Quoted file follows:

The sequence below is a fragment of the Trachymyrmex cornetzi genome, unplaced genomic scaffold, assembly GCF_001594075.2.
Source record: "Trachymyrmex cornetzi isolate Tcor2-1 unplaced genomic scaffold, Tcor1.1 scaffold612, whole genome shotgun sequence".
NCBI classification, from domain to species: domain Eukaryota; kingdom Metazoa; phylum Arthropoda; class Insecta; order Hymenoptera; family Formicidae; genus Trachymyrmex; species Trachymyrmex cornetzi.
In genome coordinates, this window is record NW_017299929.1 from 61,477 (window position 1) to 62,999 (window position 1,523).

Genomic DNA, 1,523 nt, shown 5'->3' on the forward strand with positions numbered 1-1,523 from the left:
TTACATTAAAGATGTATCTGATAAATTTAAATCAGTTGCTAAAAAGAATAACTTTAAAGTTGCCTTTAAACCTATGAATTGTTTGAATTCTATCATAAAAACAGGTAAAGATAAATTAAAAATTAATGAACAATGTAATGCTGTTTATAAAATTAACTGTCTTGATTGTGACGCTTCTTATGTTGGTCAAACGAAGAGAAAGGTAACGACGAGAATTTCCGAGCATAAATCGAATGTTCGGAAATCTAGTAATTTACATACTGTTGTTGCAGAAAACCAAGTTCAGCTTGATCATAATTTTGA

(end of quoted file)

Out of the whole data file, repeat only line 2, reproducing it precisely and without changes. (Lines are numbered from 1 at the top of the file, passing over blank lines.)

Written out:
Source record: "Trachymyrmex cornetzi isolate Tcor2-1 unplaced genomic scaffold, Tcor1.1 scaffold612, whole genome shotgun sequence".